The Cultural Arabian

As Arabian horse aficionados, we always like to rave about the horses of the Bedouins, and how the harsh environment and the breeding skills of these nomadic tribes have made these horses what they are (today). And on top of that, some believe that if we only keep the bloodlines pure, then we will also keep the authentic Bedouin horse as it was 200, 500, or 1000 years ago.
Unfortunately, this is only the case on paper, because nature plays all sorts of tricks on the breeder. Gene variants are lost, others are formed anew through mutations. If the environmental conditions are then different from those in the desert, if the applied selection criteria are different from those of the Bedouins and if we strive for completely different use of the horses than the Bedouins did, then sooner or later the horse will change its appearance, change in its interior, but also in its metabolism. It doesn’t help, today we breed “cultural Arabians” and no more desert horses!
If we have followed this discourse this far, we can ask ourselves the question: what makes the Arabian of Russian bloodlines, what makes the Arabians of Egyptian lines? In my opinion, it is the applied breeding selection and the environmental conditions. For the Russians, these were races, which mainly served as a health and functionality check. The aim was to maintain healthy, athletic horses. The racetrack was, so to speak, the substitute for the Bedouin raids. The climate in the North Caucasus is not very “Bedouin-like”, although it can be dry and hot in summer. “Non-Bedouin” is also breeding in large herds, extensive rearing with a lot of exercises but without a very close connection to humans. This creates a very special type of horse that we then bring home – for example to Germany. Here these “Russians” are kept in a similar climate, but perhaps with more stable time and less exercise, with closer proximity to people, but more substantial feed, without a racetrack, but with walks. Let’s think two or three generations into the future – will the product still be a “Russian horse”? Maybe on paper because it has Russian ancestry throughout. But without the same selection conditions, the toughness, endurance, and athleticism will be lost because these criteria are no longer queried and other characteristics gain the upper hand.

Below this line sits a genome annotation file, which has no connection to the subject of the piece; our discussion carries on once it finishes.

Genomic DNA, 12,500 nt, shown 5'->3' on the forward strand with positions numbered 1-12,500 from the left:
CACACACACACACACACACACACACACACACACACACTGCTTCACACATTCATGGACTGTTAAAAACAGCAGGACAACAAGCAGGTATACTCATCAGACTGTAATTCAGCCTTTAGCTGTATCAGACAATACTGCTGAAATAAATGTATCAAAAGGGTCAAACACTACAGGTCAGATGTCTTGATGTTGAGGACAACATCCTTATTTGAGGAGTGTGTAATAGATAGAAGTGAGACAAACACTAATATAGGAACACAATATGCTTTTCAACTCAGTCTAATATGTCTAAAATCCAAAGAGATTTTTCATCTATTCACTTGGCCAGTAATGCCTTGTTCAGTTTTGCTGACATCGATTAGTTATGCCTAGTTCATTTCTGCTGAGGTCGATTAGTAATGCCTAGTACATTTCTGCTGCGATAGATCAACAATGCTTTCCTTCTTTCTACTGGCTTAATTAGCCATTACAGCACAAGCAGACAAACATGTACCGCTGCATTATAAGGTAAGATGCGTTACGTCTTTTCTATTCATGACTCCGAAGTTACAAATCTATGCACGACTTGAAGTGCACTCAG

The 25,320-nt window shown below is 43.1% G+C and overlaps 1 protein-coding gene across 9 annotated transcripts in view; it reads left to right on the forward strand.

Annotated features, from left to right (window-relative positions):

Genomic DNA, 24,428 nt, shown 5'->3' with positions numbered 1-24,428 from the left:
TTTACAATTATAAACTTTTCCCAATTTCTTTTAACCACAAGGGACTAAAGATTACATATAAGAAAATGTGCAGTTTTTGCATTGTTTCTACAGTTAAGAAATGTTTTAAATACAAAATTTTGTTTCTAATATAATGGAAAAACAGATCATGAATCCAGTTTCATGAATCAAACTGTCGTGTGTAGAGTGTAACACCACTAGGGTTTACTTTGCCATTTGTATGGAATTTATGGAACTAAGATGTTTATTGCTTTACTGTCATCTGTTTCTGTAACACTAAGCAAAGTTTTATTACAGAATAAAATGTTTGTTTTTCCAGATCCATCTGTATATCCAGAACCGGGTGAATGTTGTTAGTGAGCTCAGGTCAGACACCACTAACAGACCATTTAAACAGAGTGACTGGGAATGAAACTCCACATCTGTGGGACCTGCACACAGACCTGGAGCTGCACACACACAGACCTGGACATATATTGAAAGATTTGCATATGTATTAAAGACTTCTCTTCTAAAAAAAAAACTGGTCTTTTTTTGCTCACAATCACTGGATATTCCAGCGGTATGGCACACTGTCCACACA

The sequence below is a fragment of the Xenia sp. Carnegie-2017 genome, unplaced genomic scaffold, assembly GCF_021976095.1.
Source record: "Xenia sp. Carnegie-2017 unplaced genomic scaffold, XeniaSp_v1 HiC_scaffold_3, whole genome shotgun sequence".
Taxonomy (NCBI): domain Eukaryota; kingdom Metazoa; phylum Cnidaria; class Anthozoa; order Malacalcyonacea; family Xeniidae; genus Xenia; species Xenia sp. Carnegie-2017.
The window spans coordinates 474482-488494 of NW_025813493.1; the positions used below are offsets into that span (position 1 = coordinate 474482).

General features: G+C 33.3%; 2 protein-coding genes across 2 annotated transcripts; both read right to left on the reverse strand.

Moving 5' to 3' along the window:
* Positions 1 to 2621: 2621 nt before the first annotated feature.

The same applies to the Egyptians – here the Egyptian Pashas had already drastically changed the keeping conditions 150 years ago: The Bedouin horse, imported from Saudi Arabia, Syria or Bahrain, was suddenly kept in stables, and if you follow contemporary reports, the Bedouin mares were now standing up to their stomach in their own manure, had no paddock time and were plagued by parasites. European stud managers were hired, who of course introduced European stud management and breeding methods, both of which were far removed from Bedouin traditions. Only the climate in Egypt is a little more “Arab” than in Europe. On paper these horses are “Egyptians”, but Bedouin horses are no longer. And when they come to Europe, all the less, because neither the climate nor the food here is reminiscent of the Arabian Peninsula.
We have to come to terms with this: we cannot breed “Bedouin horses” here, we breed cultural Arabians. When we have come this far, the question arises – whether “purity” still plays such a big role? Everyone can answer this question for themselves.
Gudrun Waiditschka